Genreflecting

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Genreflecting is the process of examining and analyzing the patterns and characteristics of literary genres—both fiction and recreational nonfiction—and using that analysis to identify titles with similar appeals to readers (i.e., read-alikes), in order to make reading suggestions to individuals who are looking for something to read.

The term "genreflecting" was first coined by Betty Rosenberg, a prominent library science educator, in 1982.[1]

Since that time, the term has been adopted by readers' advisory in libraries and extended to nonfiction genres as well as fiction. A similar practice in retail bookstores is called "hand-selling."[2]

History[edit]

At the time the first edition of Rosenberg's Genreflecting was written, adding popular reading materials to library collections[disambiguation needed] and recommending those titles to readers were controversial practices. Dr. Rosenberg's First Law of Reading—"Never apologize for your reading taste"[1]—has since been adopted by growing numbers of librarians, and the field of readers' advisory has become increasingly central to the practice of librarianship.[3]

Nancy Pearl, the well known model of the librarian action figure and author of Book Lust and More Book Lust, has promoted and further popularized the practice of readers' advisory within the library community and beyond.[4]

In recent years, a number of online databases have been developed to assist readers' advisors find "read-alikes," including What Do I Read Next? (Gale Thomson), NoveList (EBSCO), The Reader's Advisor Online (Greenwood Publishing Group), Fiction Connection (Bowker), and Booklist Online (American Library Association).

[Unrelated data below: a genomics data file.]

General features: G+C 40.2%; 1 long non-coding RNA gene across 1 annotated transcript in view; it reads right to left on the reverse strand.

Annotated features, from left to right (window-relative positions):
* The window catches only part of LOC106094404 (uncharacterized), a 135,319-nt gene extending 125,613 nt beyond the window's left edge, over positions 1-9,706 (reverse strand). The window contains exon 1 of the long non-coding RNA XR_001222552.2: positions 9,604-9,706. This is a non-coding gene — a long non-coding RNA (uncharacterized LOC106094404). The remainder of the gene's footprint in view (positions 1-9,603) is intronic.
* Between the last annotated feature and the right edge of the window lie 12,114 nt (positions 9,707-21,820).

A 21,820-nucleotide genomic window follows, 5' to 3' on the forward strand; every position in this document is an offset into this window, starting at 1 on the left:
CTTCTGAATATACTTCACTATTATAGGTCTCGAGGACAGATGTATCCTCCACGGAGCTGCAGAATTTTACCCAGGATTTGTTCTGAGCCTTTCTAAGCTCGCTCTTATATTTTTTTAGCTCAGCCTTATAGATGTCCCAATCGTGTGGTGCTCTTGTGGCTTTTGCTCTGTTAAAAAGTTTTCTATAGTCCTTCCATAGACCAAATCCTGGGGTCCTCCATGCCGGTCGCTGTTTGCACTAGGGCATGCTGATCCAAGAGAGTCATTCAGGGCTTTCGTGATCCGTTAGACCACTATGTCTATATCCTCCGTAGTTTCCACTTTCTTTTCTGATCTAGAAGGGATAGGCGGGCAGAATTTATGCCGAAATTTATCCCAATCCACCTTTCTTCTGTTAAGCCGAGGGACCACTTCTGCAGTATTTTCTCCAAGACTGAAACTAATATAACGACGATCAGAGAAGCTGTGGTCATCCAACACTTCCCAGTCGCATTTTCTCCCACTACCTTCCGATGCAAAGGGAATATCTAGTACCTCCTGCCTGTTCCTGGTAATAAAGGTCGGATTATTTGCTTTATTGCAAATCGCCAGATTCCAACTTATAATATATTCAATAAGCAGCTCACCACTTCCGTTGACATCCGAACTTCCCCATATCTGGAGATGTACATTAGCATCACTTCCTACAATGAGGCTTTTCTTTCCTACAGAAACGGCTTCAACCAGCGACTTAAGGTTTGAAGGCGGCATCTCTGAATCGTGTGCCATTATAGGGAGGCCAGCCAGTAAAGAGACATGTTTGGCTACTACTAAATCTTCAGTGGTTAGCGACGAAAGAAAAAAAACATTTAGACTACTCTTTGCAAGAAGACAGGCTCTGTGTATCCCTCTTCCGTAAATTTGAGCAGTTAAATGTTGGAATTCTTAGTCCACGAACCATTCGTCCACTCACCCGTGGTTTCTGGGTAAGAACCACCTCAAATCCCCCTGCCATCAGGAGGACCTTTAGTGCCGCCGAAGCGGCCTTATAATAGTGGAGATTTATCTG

References[edit]

  1. ^ a b Rosenberg, Betty (1982). Genreflecting: A Guide to Reading Interests in Genre Fiction. Littleton, CO: Libraries Unlimited. ISBN 978-0872873339. 
  2. ^ "Retail Approach or Library Approach? Shaping Readers' Advisory, by John Schoppert | Booklist Online". www.booklistonline.com. Retrieved 2017-01-12. 
  3. ^ "The State of Readers' Advisory". Library Journal. Retrieved 2017-01-12. 
  4. ^ "Library Love: Reader's Advisory - Expert Advice On What To Read Next". LitReactor. Retrieved 2017-01-12. 

Further reading[edit]

  • Rosenberg, Betty. (1982). Genreflecting: A Guide to Reading Interests in Genre Fiction. Littleton, CO: Libraries Unlimited. ISBN 978-0872873339
  • Herald, Diana Tixier. (2005). Genreflecting: A Guide to Popular Reading Interests (6th ed.). Westport, CT: Libraries Unlimited. ISBN 978-1591582861
  • Cords, Sarah Statz. (2006). The Real Story: A Guide to Nonfiction Reading Interests. Westport, CT: Libraries Unlimited. ISBN 978-1591582830
  • Saricks, Joyce G. (2009). The Readers' Advisory Guide to Genre Fiction (2nd ed.). Chicago, IL: ALA Editions. ISBN 978-0838909898